Thursday, June 12, 2008

Tempus Fu**it: Filmcentre Europe

The idea, back in 1968, was alarmingly innovative. Yes, Filmcentre Europe was to be a television magazine series aimed at a sophisticated American audience who at the time were flocking to the nation's over 600 art houses, showing cinema mostly of European origin.

But the individual reportage segments were also intended for distribution as short subjects which would be part of the program in said art house cinemas.

For the pilot production the chosen theme was the changing role of women in the European cinema, where women were no longer just acting but also producing and directing. Not a bad choice, for two reasons. Firstly, one explanation of the appeal of foreign movies in the United States was the more liberal approach to sexuality. Secondly, what better excuse could I have for meeting incredibly interesting and beautiful girls?

I think I picked quite well...

1. Jane Fonda needs no introduction. But a future post in this ‘Tempus Fu**it’ category will tell tales going back even further, to my first encounter with the lady in 1960!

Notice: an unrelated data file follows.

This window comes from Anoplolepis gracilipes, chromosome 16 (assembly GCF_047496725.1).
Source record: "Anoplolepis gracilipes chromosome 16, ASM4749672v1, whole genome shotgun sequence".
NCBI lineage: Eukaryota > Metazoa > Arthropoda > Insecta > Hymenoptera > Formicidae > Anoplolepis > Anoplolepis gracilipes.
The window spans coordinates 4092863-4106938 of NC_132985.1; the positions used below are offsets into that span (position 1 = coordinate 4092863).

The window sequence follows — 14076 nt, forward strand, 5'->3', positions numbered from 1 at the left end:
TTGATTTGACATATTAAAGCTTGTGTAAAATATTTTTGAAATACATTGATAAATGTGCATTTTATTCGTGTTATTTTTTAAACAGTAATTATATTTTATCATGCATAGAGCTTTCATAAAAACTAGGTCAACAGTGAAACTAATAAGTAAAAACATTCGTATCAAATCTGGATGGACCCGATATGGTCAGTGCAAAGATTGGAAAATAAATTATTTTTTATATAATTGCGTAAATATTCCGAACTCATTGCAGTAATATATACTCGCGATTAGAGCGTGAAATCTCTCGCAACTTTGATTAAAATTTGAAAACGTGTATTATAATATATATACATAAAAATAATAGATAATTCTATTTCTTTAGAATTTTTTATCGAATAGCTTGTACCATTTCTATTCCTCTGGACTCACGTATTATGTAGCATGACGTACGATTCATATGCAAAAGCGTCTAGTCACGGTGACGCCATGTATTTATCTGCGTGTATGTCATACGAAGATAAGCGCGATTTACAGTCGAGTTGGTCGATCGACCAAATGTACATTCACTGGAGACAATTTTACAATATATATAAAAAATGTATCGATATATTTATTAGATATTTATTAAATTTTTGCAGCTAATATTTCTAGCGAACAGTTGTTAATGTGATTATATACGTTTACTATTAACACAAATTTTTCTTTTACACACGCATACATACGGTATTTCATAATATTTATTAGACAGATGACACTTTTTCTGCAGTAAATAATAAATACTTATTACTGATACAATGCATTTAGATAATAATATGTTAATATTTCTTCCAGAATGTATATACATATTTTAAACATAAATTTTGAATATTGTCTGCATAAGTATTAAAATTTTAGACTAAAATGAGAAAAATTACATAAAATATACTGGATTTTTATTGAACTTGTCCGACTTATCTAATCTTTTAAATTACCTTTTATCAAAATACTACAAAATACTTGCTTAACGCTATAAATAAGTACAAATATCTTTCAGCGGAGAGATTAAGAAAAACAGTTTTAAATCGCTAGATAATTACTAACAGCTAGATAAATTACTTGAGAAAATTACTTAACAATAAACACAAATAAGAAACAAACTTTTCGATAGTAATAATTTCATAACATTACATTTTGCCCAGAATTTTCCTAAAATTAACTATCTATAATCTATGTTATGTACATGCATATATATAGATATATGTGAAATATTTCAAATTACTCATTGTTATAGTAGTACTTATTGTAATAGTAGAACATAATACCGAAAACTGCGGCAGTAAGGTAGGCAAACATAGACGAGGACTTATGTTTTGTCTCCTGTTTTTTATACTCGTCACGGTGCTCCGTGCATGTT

2. Macha Merril, after dabbling as a producer, returned to acting and has been credited with 139 screen roles in the past forty years. She threw her support behind Ségolène Royal for last year’s French elections.

3. Joanna Shimkus is married to Sir Sydney Poitier since retiring from acting in the seventies.

4. Anita Pallenberg appeared in only a dozen films across the forty years, but her status as Mrs Keith Richards has resulted in the fact that several actresses have played her in film and television productions.

5. Jane Birkin, often enough mentioned by the ever-loyal fan who writes this blog, has surprised me in many ways, above all by turning into a handbag!

6. Susannah York was Oscar nominated for her role in They Shoot Horses, Don't They, won Best Actress in Cannes for her performance in Robert Atmann's Images, and still works.

7. May Spils is not credited as director since the mid-eighties and her 1968 Zur Sache Schätzchen! may have been her career high-point already. But it was nevertheless a film which helped to revolutionize German cinema. Including her in the show gave me an excuse to visit Munich for the first time.

8. Jean Seberg died in 1979, after starring in 39 films, none of which was more important, in my view, than Godard's Breathless.

Filmcentre Europe never became a series, and the pilot vanished into the vault of a laboratory who may possibly still be waiting for an overdue final payment. I do, however, have about two feet of single-perforation 16mm reversal print from the main title sequence which I should probably consign to the garbage (along with the crumpled cigarette pack I blogged about yesterday!).

I fortunately had a follow-up assignment, producing a half-hour musical video for a German television channel. The working title when the project was announced was Child Of The Future and it would feature a relatively unknown singetr-songwriter, David Bowie...

1 comment:

nzm said...

Mac: if you ever write your memoirs, put me down for a copy. You have lived in a golden age!